Tasting Date: 12/7/2011
Varietal: Chateau Picau Bordeaux 2010
Country: Bordeaux, France
Tasting Date Price: $18.99
Alcohol Content: 14.0%
Vineyard Website: Not available
Visual Aspect: Ruby red
Palate: This wine has big plum, rasberry and cherry flavors.
Food Pairing: : Soft cheeses, game and lamb.
Winery Notes: A terrific vintage for St. Emilion with 41% Merlot, 41% Cabernet Sauvignon and 18% Cabernet franc..
Saint-Emilion is a key wine district in Bordeaux, in terms of both quality and quantity. It is the most prolific of the appellations in the Libournais (the area in the north-east of the Bordeaux region also known as the ‘right bank’), and produces some of the most expensive wines in the world.The historic town of Saint-Emilion, which gives its name to several titles, is right at the center of the main appellation, just a few miles north of the Dordogne river. It is renowned as much for its wine as for its beautiful buildings and scenery.
The wines of Saint-Emilion are predominantly made from Merlot and Cabernet Franc, which means that they are more approachable at an early age and have a smoother profile than the more tannic Cabernet-Sauvignon-based wines of the Medoc. These are key factors in the modern appeal of Saint-Emilion’s wines around the world. Carmenere and Malbec are also included in the list of varieties permitted in the Saint-Emilion appellation. Cabernet Sauvignon does not grow as successfully in the cooler climate and heavier soils of Saint-Emilion as it does in the free-draining soils of the Medoc, and only has a small representation.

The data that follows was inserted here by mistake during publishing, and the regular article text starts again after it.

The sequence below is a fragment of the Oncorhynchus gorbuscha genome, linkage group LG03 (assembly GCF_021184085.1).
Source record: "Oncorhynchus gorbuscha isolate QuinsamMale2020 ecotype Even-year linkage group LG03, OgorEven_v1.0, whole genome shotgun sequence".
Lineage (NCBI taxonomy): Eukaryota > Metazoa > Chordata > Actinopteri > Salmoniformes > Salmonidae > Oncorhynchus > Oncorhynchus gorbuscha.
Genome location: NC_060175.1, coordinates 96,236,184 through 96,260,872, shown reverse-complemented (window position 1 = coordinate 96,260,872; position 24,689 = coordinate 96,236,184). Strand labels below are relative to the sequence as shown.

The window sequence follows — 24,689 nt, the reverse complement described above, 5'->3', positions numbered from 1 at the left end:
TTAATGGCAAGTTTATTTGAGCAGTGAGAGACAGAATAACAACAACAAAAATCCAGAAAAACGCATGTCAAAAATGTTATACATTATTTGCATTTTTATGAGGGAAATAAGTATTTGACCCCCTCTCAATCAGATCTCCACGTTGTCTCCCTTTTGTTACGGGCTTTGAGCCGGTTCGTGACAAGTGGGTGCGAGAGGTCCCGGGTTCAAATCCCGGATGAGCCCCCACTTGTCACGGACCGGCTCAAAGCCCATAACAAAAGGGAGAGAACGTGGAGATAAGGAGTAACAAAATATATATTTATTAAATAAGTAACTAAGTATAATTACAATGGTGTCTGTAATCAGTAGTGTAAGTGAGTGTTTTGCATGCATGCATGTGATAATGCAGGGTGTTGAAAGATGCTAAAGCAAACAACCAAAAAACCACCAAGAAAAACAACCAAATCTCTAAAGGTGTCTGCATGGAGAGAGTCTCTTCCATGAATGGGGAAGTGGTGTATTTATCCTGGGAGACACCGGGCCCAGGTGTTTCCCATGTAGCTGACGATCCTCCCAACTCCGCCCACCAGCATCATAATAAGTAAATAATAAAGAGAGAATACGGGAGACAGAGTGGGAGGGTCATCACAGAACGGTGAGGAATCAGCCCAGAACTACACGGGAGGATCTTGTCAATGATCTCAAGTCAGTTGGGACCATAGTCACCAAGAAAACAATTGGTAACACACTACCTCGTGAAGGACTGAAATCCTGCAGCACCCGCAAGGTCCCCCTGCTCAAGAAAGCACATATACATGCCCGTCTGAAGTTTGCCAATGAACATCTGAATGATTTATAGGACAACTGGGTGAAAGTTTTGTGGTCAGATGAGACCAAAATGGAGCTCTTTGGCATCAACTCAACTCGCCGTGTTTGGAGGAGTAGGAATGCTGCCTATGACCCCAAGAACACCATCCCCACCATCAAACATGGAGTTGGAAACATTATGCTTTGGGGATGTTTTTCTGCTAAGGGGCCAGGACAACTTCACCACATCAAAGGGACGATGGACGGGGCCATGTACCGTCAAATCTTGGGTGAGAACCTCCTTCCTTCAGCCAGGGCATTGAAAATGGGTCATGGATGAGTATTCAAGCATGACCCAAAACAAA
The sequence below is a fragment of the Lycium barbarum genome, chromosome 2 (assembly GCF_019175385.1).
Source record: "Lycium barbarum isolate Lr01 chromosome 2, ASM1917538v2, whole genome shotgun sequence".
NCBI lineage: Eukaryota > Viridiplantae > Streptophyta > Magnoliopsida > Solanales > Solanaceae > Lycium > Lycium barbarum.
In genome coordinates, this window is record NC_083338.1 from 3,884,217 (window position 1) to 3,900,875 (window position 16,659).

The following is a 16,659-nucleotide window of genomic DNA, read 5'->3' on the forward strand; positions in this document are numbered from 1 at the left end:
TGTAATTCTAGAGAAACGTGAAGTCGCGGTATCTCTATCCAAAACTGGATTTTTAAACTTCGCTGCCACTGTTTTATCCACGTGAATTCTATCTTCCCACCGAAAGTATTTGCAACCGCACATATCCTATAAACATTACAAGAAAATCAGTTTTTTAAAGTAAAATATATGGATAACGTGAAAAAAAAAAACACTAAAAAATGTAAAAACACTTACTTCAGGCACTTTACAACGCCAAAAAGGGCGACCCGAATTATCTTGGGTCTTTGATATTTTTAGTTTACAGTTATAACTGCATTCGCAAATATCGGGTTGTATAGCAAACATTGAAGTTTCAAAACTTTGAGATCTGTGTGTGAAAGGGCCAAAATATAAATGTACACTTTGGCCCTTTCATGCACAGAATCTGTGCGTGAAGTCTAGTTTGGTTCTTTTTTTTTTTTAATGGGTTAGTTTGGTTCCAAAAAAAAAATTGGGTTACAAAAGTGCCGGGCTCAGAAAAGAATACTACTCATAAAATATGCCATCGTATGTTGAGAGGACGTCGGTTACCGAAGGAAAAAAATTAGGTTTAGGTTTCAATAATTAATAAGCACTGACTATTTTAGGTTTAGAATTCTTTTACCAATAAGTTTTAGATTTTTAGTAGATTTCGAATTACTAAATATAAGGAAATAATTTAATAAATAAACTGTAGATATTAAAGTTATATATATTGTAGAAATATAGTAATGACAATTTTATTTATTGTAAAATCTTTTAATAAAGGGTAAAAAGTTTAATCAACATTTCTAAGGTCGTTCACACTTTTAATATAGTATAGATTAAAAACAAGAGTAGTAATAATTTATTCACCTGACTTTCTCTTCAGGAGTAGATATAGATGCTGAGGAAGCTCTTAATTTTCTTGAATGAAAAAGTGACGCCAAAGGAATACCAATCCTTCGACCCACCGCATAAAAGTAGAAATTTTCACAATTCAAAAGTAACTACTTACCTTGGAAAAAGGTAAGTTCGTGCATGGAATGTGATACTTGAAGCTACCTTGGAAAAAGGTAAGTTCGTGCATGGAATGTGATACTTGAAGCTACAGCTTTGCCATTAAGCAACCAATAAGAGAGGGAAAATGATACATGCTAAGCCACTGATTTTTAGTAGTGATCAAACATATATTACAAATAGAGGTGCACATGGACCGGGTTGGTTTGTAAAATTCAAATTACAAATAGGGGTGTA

Saint-Emilion’s classification system, introduced in 1955, is more efficient and more frequently updated than the older system used in the Medoc. Its two superior classifications are ‘Grand Cru Classé’ and ‘Premier Grand Cru Classé’. The 2006 Saint-Emilion classification awarded the first status to 53 chateaux and the second to just 13. Two chateaux (Ausone and Cheval Blanc) currently sit in a class of their own: Premier Grand Cru Classé A. According to the strict appellation laws, classifications are valid for ten years. All wines conforming to the basic appellation laws may be labeled simply ‘Grand Cru’ and there are more than 200 producers in this category. Geographically speaking, Saint-Emilion can be divided into three key areas. The first is the alluvial plain to the south, which produces few wines of note. The second centers around the steep limestone slopes near the town itself, where most of the Grand Cru chateaux are located. The third is the plateau to the west, which borders the Pomerol appellation. It benefits from the excellent drainage qualities of its gravels and sandy soils. At the western edge of the plateau, the soils are more free draining and better suited to growing the Cabernet grape varieties. Chateaux Figeac and Cheval Blanc have their vineyards here and are exceptional in the area for favoring the Cabernet grapes over Merlot. This area is known as the ‘Graves de Saint-Emilion’ – not to be confused with the Graves appellation across the river to the south.